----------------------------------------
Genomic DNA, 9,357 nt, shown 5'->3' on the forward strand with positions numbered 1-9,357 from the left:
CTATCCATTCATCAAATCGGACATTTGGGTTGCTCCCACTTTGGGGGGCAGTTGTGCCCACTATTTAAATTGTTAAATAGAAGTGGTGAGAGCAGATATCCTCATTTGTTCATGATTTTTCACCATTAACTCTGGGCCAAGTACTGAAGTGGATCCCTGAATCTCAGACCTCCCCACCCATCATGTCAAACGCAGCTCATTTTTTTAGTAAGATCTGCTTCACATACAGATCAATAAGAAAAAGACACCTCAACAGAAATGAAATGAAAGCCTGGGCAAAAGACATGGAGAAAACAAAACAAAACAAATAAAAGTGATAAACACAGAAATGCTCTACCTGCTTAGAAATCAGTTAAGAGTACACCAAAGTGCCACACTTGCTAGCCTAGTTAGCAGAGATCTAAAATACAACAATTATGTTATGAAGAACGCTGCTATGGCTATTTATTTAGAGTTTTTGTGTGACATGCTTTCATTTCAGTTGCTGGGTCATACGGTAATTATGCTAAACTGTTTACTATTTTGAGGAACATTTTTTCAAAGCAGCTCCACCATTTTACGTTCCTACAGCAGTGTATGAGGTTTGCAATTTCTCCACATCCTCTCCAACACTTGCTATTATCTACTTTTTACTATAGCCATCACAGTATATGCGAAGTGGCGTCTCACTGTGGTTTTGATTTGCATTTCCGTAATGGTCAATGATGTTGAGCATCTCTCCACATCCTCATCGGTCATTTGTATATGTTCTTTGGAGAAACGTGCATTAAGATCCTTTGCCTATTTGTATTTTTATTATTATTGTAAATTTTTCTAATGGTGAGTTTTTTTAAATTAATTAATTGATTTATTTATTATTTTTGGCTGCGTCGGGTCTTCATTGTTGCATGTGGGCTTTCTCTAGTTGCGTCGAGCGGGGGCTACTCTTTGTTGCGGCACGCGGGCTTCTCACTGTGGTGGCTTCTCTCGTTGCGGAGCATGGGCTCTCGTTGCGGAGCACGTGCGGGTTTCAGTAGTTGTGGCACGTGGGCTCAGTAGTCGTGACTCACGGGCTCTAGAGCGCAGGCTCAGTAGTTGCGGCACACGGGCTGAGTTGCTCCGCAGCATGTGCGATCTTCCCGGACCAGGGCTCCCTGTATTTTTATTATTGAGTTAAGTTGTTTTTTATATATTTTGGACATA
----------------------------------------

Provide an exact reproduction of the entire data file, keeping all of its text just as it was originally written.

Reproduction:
Genomic DNA, 9,357 nt, shown 5'->3' on the forward strand with positions numbered 1-9,357 from the left:
CTATCCATTCATCAAATCGGACATTTGGGTTGCTCCCACTTTGGGGGGCAGTTGTGCCCACTATTTAAATTGTTAAATAGAAGTGGTGAGAGCAGATATCCTCATTTGTTCATGATTTTTCACCATTAACTCTGGGCCAAGTACTGAAGTGGATCCCTGAATCTCAGACCTCCCCACCCATCATGTCAAACGCAGCTCATTTTTTTAGTAAGATCTGCTTCACATACAGATCAATAAGAAAAAGACACCTCAACAGAAATGAAATGAAAGCCTGGGCAAAAGACATGGAGAAAACAAAACAAAACAAATAAAAGTGATAAACACAGAAATGCTCTACCTGCTTAGAAATCAGTTAAGAGTACACCAAAGTGCCACACTTGCTAGCCTAGTTAGCAGAGATCTAAAATACAACAATTATGTTATGAAGAACGCTGCTATGGCTATTTATTTAGAGTTTTTGTGTGACATGCTTTCATTTCAGTTGCTGGGTCATACGGTAATTATGCTAAACTGTTTACTATTTTGAGGAACATTTTTTCAAAGCAGCTCCACCATTTTACGTTCCTACAGCAGTGTATGAGGTTTGCAATTTCTCCACATCCTCTCCAACACTTGCTATTATCTACTTTTTACTATAGCCATCACAGTATATGCGAAGTGGCGTCTCACTGTGGTTTTGATTTGCATTTCCGTAATGGTCAATGATGTTGAGCATCTCTCCACATCCTCATCGGTCATTTGTATATGTTCTTTGGAGAAACGTGCATTAAGATCCTTTGCCTATTTGTATTTTTATTATTATTGTAAATTTTTCTAATGGTGAGTTTTTTTAAATTAATTAATTGATTTATTTATTATTTTTGGCTGCGTCGGGTCTTCATTGTTGCATGTGGGCTTTCTCTAGTTGCGTCGAGCGGGGGCTACTCTTTGTTGCGGCACGCGGGCTTCTCACTGTGGTGGCTTCTCTCGTTGCGGAGCATGGGCTCTCGTTGCGGAGCACGTGCGGGTTTCAGTAGTTGTGGCACGTGGGCTCAGTAGTCGTGACTCACGGGCTCTAGAGCGCAGGCTCAGTAGTTGCGGCACACGGGCTGAGTTGCTCCGCAGCATGTGCGATCTTCCCGGACCAGGGCTCCCTGTATTTTTATTATTGAGTTAAGTTGTTTTTTATATATTTTGGACATA